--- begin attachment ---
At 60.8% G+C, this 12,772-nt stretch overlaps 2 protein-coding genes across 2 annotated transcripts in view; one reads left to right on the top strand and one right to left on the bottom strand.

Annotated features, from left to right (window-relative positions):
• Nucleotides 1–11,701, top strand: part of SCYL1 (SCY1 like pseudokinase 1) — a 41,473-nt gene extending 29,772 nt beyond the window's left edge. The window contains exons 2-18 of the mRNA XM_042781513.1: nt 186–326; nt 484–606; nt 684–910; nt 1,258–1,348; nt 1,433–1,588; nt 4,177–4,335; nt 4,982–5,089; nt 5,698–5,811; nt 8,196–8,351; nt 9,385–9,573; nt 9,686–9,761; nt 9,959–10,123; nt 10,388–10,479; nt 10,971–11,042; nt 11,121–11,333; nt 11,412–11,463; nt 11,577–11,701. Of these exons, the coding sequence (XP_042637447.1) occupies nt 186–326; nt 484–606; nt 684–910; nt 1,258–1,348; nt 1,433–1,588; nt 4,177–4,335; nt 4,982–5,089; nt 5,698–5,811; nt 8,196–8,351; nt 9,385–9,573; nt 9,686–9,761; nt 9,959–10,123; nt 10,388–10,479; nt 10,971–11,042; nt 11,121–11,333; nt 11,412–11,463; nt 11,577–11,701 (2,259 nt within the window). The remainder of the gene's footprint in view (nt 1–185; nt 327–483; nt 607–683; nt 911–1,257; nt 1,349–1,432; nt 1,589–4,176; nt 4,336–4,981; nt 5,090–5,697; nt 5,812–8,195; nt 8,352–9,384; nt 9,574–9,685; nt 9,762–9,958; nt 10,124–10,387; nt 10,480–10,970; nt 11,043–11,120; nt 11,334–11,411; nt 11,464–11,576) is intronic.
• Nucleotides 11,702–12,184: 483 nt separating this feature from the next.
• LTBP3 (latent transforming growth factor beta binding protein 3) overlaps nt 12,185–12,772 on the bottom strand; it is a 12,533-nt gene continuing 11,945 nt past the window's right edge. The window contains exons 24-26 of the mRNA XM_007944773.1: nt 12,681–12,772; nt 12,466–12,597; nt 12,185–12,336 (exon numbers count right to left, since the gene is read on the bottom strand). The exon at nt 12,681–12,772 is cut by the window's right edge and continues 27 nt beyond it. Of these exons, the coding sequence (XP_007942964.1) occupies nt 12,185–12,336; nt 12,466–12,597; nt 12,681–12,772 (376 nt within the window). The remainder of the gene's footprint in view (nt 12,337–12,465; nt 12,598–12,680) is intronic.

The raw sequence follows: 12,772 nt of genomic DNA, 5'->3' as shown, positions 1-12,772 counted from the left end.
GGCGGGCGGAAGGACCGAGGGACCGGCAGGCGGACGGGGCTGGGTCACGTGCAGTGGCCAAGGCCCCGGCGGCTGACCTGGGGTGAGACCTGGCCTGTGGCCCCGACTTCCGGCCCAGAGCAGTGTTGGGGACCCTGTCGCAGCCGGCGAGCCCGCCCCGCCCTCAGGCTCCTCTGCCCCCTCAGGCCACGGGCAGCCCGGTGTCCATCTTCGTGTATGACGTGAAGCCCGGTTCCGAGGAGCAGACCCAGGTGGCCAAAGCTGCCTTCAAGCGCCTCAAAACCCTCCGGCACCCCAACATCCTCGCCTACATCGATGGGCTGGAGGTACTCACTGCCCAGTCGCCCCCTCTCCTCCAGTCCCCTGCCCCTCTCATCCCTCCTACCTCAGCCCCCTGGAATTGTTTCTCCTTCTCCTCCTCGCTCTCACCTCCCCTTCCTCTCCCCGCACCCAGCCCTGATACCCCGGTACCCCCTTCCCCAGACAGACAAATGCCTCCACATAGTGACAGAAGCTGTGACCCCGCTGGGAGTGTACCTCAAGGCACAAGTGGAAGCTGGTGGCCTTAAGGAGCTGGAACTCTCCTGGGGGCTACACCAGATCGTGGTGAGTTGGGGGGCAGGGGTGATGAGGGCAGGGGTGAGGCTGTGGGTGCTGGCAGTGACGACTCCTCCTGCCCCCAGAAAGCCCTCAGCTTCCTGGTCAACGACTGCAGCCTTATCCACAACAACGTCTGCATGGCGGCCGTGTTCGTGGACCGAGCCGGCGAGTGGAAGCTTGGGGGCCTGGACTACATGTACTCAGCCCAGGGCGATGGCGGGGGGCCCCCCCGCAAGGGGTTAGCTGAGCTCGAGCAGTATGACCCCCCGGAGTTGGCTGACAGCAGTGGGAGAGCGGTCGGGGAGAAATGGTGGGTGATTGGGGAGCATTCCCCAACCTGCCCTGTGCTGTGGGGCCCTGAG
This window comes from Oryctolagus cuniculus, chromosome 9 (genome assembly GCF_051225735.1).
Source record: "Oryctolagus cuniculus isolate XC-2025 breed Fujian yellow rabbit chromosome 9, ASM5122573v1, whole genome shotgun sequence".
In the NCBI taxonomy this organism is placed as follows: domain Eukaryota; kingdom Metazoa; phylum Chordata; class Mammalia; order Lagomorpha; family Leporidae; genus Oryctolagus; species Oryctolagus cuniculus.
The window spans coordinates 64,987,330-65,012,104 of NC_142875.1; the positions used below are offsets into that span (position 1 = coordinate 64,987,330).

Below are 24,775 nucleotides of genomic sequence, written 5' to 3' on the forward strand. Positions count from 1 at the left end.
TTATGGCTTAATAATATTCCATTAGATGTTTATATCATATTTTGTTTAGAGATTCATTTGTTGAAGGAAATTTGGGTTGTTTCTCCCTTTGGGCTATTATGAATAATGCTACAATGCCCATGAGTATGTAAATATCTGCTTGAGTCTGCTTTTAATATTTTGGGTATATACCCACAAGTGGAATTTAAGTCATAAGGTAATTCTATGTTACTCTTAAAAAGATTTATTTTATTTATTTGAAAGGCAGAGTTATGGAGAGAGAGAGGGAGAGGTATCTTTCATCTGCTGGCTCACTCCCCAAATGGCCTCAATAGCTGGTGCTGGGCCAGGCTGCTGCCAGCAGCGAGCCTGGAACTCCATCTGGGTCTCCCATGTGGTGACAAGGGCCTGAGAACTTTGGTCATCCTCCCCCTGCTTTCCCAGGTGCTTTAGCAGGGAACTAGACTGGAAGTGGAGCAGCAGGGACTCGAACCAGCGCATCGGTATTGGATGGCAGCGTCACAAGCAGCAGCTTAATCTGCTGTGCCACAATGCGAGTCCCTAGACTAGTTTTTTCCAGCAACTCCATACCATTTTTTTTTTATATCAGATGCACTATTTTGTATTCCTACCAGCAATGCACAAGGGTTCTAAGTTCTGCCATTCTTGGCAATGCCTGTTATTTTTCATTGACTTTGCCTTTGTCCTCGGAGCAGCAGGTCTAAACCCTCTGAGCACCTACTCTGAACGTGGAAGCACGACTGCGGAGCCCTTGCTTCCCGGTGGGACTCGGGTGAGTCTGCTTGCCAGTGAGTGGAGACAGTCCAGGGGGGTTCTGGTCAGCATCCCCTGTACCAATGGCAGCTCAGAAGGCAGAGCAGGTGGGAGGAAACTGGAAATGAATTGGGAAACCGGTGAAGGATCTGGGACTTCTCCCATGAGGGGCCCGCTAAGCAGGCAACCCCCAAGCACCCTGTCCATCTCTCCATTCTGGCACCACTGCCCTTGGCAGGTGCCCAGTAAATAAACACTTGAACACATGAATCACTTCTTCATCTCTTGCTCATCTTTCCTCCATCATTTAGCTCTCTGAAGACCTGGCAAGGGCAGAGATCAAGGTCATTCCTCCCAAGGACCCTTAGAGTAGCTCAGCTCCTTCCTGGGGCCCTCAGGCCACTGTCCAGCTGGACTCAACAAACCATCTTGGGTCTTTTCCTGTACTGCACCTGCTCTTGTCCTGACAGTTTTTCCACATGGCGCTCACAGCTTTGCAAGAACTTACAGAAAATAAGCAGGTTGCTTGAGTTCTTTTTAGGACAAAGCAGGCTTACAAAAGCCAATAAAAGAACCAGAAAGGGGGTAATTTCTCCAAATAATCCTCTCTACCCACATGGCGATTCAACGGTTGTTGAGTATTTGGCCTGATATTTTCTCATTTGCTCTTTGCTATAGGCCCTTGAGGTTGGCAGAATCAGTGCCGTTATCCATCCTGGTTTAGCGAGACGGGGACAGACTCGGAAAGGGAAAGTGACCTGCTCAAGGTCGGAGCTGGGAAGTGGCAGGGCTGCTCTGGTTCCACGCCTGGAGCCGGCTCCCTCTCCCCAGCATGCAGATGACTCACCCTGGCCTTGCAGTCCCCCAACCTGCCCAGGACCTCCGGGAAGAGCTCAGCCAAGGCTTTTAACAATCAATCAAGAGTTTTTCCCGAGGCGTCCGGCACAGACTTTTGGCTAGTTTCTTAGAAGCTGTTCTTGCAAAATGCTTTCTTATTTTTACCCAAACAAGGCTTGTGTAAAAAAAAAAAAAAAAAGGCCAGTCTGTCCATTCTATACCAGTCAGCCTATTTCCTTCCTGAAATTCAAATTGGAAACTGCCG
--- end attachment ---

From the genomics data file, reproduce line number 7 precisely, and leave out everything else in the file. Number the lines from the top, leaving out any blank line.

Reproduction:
GGCGGGCGGAAGGACCGAGGGACCGGCAGGCGGACGGGGCTGGGTCACGTGCAGTGGCCAAGGCCCCGGCGGCTGACCTGGGGTGAGACCTGGCCTGTGGCCCCGACTTCCGGCCCAGAGCAGTGTTGGGGACCCTGTCGCAGCCGGCGAGCCCGCCCCGCCCTCAGGCTCCTCTGCCCCCTCAGGCCACGGGCAGCCCGGTGTCCATCTTCGTGTATGACGTGAAGCCCGGTTCCGAGGAGCAGACCCAGGTGGCCAAAGCTGCCTTCAAGCGCCTCAAAACCCTCCGGCACCCCAACATCCTCGCCTACATCGATGGGCTGGAGGTACTCACTGCCCAGTCGCCCCCTCTCCTCCAGTCCCCTGCCCCTCTCATCCCTCCTACCTCAGCCCCCTGGAATTGTTTCTCCTTCTCCTCCTCGCTCTCACCTCCCCTTCCTCTCCCCGCACCCAGCCCTGATACCCCGGTACCCCCTTCCCCAGACAGACAAATGCCTCCACATAGTGACAGAAGCTGTGACCCCGCTGGGAGTGTACCTCAAGGCACAAGTGGAAGCTGGTGGCCTTAAGGAGCTGGAACTCTCCTGGGGGCTACACCAGATCGTGGTGAGTTGGGGGGCAGGGGTGATGAGGGCAGGGGTGAGGCTGTGGGTGCTGGCAGTGACGACTCCTCCTGCCCCCAGAAAGCCCTCAGCTTCCTGGTCAACGACTGCAGCCTTATCCACAACAACGTCTGCATGGCGGCCGTGTTCGTGGACCGAGCCGGCGAGTGGAAGCTTGGGGGCCTGGACTACATGTACTCAGCCCAGGGCGATGGCGGGGGGCCCCCCCGCAAGGGGTTAGCTGAGCTCGAGCAGTATGACCCCCCGGAGTTGGCTGACAGCAGTGGGAGAGCGGTCGGGGAGAAATGGTGGGTGATTGGGGAGCATTCCCCAACCTGCCCTGTGCTGTGGGGCCCTGAG